Madoff trustee has nothing to lose gunning for JPM

December 2, 2010

The author is a Reuters Breakingviews columnist. The opinions expressed are his own.

Irving Picard’s decision to lob a $6.4 billion lawsuit in JPMorgan’s path might smack of desperation. After all, the trustee responsible for recovering assets for victims of Bernie Madoff’s gargantuan Ponzi scheme has had almost two years to file suits and now has just a week left. He’s hitting up UBS for $2 billion as well for its role aiding feeder funds. But Picard has nothing to lose.

For starters, he still has a giant hole to fill. To date he has distributed most of the $750 million in compensation provided by the Securities Investor Protection Corp and has recouped some $1.5 billion, including by selling Madoff’s assets. That leaves him $3.5 billion short of covering approved claims from investors.

The two Wall Street firms aren’t the only ones Picard is putting the thumbscrews on. He had already filed 19 suits to try to recover $15.5 billion from feeder funds, Madoff friends and family members and others. And this week he went after more than 100 so-called net winners — investors in Madoff’s scam who had taken out more cash than they had put in before it collapsed in December 2008.

Picard argues JPMorgan was complicit in the fraud because it was Madoff Securities’ main bank and was “willfully blind to the fraud, even after learning about numerous red flags.” The Ponzi schemer admitted early last year to using an account at the bank to stash and distribute the cash investors thought was being put to work in the market.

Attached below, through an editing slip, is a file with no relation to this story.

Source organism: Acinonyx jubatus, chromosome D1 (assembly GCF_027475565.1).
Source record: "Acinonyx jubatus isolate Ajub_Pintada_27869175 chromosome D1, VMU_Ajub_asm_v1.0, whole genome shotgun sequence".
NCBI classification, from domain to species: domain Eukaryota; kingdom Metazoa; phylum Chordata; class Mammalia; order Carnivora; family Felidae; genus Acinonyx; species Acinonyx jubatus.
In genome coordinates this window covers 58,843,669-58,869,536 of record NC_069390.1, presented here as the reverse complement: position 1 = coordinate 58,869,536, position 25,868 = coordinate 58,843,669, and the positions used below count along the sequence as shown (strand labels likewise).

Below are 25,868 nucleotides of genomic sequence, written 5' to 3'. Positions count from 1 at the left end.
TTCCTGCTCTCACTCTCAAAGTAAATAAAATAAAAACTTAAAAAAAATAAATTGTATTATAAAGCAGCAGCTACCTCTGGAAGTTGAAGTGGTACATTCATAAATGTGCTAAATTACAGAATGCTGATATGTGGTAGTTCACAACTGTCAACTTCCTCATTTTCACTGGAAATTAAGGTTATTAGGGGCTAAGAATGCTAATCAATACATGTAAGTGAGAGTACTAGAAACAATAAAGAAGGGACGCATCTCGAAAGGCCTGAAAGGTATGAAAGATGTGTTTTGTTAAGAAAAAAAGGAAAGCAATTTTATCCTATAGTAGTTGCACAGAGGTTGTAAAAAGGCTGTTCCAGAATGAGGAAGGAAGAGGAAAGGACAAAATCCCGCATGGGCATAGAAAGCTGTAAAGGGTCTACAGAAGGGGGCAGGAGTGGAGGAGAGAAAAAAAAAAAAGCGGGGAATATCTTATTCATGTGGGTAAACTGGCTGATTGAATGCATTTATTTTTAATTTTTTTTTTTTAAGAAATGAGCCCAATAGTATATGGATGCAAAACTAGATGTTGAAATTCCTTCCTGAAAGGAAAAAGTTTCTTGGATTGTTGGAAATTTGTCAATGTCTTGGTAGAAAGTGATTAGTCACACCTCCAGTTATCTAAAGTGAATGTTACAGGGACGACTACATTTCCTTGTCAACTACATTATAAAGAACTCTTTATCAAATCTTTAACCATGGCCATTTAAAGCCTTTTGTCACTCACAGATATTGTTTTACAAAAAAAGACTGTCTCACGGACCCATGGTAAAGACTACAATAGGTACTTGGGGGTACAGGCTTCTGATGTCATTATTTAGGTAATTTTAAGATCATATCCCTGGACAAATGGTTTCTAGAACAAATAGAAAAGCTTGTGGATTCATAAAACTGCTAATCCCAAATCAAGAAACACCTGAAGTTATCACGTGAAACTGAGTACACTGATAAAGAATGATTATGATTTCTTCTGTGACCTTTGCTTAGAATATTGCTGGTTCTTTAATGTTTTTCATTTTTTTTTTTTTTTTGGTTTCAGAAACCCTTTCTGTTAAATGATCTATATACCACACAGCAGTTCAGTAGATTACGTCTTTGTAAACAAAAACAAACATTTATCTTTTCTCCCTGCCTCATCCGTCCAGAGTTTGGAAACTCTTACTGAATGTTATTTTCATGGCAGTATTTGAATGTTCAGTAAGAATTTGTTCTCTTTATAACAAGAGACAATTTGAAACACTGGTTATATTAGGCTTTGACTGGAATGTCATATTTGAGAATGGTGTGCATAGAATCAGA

Does that mean JPMorgan is culpable for not spotting and stopping the fraud? It’s too early to tell. JPMorgan says the charge is baseless and false. And there’s a difference between actively abetting a fraud and simply not spotting one — after all, however obvious the red flags surrounding Madoff may now seem, the Securities and Exchange Commission failed to find anything glaring enough to act even after suspicions were raised.

As yet, neither Picard nor the bank has made any evidence available. Picard may simply be hoping that a final barrage of well-publicized lawsuits will put a couple of deep-pocketed financial firms on the defensive so that they will settle. And even if that doesn’t happen, at least he will be seen to have tried everything.

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